Caught On Tape: Fleetwood Mac Hit The Studio, And Their “Gypsy” Demo Is Unbelievable | Society Of Rock Videos

Fleetwood Mac are one of the only bands whose rarities and outtakes are good enough to make us wish they’d included them on each albums, This rare demo version of ‘Gypsy’ is absolutely beautiful; instead of a full band behind Stevie Nicks, she’s accompanied by only an electric keyboard playing softly in the background, giving ‘Gypsy’ an ethereal, almost dreamlike feel to it.

There are two points of inspiration behind ‘Gypsy’, as stated by Stevie Nicks. The first of which is a point of nostalgia for Nicks: her life before Fleetwood Mac, and the second being a tribute to someone’s passing.

Stevie Nicks wrote this as a tribute to her friend Robin who at the time wa dying from leukemia.

This demo of ‘Gypsy’ is one that very well could have stood on its own as a track on the album, or even as a B-side. Especially knowing that it’s about a dear friend of Stevie’s, the ethereal factor would have definitely worked as opposed to something a little more upbeat. In any event, ‘Gypsy’ still remains one of our favorite Fleetwood Mac songs, in any of its forms!

Stevie Nicks wrote the song originally around. 1979, and the earliest demo recordings were recorded in early 1980 with Tom Moncrieff for possible inclusion on her solo debut “Bella Donna”.  However, when Nicks’ friend Robin Anderson died of  leukemia, the song took on a new significance and Nicks held it over for Fleetwood Mac. “Gypsy” was the second single release and second biggest hit from the “Mirage” album,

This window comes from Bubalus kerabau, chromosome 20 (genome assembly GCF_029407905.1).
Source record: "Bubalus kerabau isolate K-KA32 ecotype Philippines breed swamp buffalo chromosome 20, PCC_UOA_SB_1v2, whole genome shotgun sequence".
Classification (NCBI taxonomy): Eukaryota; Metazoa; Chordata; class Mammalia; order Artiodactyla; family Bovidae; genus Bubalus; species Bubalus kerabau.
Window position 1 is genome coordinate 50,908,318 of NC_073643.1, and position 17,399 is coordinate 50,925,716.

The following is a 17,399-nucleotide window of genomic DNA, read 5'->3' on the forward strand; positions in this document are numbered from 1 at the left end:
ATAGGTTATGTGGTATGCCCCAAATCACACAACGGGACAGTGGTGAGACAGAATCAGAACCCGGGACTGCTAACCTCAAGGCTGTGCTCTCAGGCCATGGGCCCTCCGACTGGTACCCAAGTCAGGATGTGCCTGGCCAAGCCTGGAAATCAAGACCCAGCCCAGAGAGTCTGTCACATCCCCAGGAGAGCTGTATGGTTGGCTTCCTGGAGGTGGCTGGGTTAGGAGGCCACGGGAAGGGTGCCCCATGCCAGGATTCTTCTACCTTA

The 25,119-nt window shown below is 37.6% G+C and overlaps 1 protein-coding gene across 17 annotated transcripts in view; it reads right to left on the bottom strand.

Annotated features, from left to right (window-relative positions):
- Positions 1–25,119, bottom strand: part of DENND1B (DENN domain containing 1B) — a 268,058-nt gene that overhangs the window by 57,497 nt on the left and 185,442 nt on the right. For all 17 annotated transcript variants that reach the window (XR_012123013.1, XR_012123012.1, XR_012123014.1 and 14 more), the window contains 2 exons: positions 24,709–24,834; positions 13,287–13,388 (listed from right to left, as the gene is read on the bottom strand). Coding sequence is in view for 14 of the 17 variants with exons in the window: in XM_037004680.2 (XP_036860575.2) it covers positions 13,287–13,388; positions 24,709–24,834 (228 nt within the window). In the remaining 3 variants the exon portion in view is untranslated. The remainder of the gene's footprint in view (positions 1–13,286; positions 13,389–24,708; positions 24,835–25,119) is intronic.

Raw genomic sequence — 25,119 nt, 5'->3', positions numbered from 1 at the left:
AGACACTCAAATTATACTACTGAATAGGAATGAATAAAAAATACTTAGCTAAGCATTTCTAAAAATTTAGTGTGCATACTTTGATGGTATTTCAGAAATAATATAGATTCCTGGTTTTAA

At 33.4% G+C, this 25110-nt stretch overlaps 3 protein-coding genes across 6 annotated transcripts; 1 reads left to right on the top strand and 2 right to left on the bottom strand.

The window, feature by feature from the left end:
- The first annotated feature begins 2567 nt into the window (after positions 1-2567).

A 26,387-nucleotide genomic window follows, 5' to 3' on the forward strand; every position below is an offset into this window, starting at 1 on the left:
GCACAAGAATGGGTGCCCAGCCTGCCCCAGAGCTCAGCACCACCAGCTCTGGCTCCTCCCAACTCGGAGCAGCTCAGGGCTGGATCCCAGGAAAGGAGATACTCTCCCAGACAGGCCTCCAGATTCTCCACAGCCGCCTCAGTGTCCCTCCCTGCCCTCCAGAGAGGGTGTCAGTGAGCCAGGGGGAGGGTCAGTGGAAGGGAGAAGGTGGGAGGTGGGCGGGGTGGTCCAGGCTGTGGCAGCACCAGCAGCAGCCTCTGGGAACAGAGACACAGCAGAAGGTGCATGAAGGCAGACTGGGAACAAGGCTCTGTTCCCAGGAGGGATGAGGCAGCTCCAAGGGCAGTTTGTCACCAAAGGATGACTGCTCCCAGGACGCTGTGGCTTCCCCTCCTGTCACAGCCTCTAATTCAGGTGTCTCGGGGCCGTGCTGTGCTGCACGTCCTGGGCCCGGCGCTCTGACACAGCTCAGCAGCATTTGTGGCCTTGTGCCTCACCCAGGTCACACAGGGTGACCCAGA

The video for this song was the highest-budget music video ever produced at the time. It used several locations including a highly detailed portrayal of a forest, and required many costumes and dancers.

Stevie Nicks especially remembers the experience as unpleasant. Two weeks beforehand, she had gone into rehab to attempt to end her cocaine addiction. However, the video shoot could not be rescheduled, and she had to take a break for it. Near the end of the first of three days, she was exhausted and said she wanted some cocaine. A small bottle that was discreetly brought to her was later thrown out before she could use any.

Those issues were further strained by having to work closely with former boyfriend, Lindsay Buckingham. “We weren’t getting along well then. I didn’t want to be anywhere near him; I certainly didn’t want to be in his arms,” she says of the scene where the two are dancing. “If you watch the video, you’ll see I wasn’t happy. And he wasn’t a very good dancer.

On March 25, 2009 during a show in Montreal on Fleetwood Mac’s Unleashed Tour, Stevie Nicks gave a short history of the inspiration behind Gypsy. She explained it was written sometime in 1978-79, when the band had become “very famous, very fast,” and it was a song that brought her back to an earlier time, to an apartment in San Francisco where she had taken the mattress off her bed and put it on the floor. To contextualize, she voiced the lyrics: “So I’m back, to the velvet underground. Back to the floor, that I love. To a room with some lace and paper flowers. Back to the gypsy that I was.” Those are the words: ‘So I’m back to the velvet underground’—which is a clothing store in downtown San Francisco, where Janis Joplin got her clothes, and Grace Slick from Jefferson Airplane. It was this little hole in the wall, amazing, beautiful stuff—’back to the floor that I love, to a room with some lace and paper flowers, back to the gypsy that I was.'”